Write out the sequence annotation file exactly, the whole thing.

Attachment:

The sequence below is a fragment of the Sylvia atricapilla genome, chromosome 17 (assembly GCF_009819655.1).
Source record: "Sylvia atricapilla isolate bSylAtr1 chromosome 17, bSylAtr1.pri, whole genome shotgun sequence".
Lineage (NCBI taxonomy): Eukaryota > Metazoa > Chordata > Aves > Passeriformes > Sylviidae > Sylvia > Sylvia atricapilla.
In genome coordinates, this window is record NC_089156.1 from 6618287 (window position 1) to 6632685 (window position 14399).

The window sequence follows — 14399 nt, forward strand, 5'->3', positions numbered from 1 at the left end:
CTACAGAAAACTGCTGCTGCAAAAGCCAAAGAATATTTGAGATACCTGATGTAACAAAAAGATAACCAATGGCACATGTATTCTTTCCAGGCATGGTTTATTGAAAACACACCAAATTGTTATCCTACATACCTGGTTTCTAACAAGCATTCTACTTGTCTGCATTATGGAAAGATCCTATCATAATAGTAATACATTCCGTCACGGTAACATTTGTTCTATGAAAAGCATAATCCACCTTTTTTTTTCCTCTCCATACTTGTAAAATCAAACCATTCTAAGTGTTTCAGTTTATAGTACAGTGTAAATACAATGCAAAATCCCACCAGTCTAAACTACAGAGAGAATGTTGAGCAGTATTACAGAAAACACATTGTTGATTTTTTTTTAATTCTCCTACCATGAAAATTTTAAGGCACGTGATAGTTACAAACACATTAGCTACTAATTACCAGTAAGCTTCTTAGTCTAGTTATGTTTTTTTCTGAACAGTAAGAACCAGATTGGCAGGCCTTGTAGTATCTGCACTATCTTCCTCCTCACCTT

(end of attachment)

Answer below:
The sequence below is a fragment of the Sylvia atricapilla genome, chromosome 17 (assembly GCF_009819655.1).
Source record: "Sylvia atricapilla isolate bSylAtr1 chromosome 17, bSylAtr1.pri, whole genome shotgun sequence".
Lineage (NCBI taxonomy): Eukaryota > Metazoa > Chordata > Aves > Passeriformes > Sylviidae > Sylvia > Sylvia atricapilla.
In genome coordinates, this window is record NC_089156.1 from 6618287 (window position 1) to 6632685 (window position 14399).

The window sequence follows — 14399 nt, forward strand, 5'->3', positions numbered from 1 at the left end:
CTACAGAAAACTGCTGCTGCAAAAGCCAAAGAATATTTGAGATACCTGATGTAACAAAAAGATAACCAATGGCACATGTATTCTTTCCAGGCATGGTTTATTGAAAACACACCAAATTGTTATCCTACATACCTGGTTTCTAACAAGCATTCTACTTGTCTGCATTATGGAAAGATCCTATCATAATAGTAATACATTCCGTCACGGTAACATTTGTTCTATGAAAAGCATAATCCACCTTTTTTTTTCCTCTCCATACTTGTAAAATCAAACCATTCTAAGTGTTTCAGTTTATAGTACAGTGTAAATACAATGCAAAATCCCACCAGTCTAAACTACAGAGAGAATGTTGAGCAGTATTACAGAAAACACATTGTTGATTTTTTTTTAATTCTCCTACCATGAAAATTTTAAGGCACGTGATAGTTACAAACACATTAGCTACTAATTACCAGTAAGCTTCTTAGTCTAGTTATGTTTTTTTCTGAACAGTAAGAACCAGATTGGCAGGCCTTGTAGTATCTGCACTATCTTCCTCCTCACCTT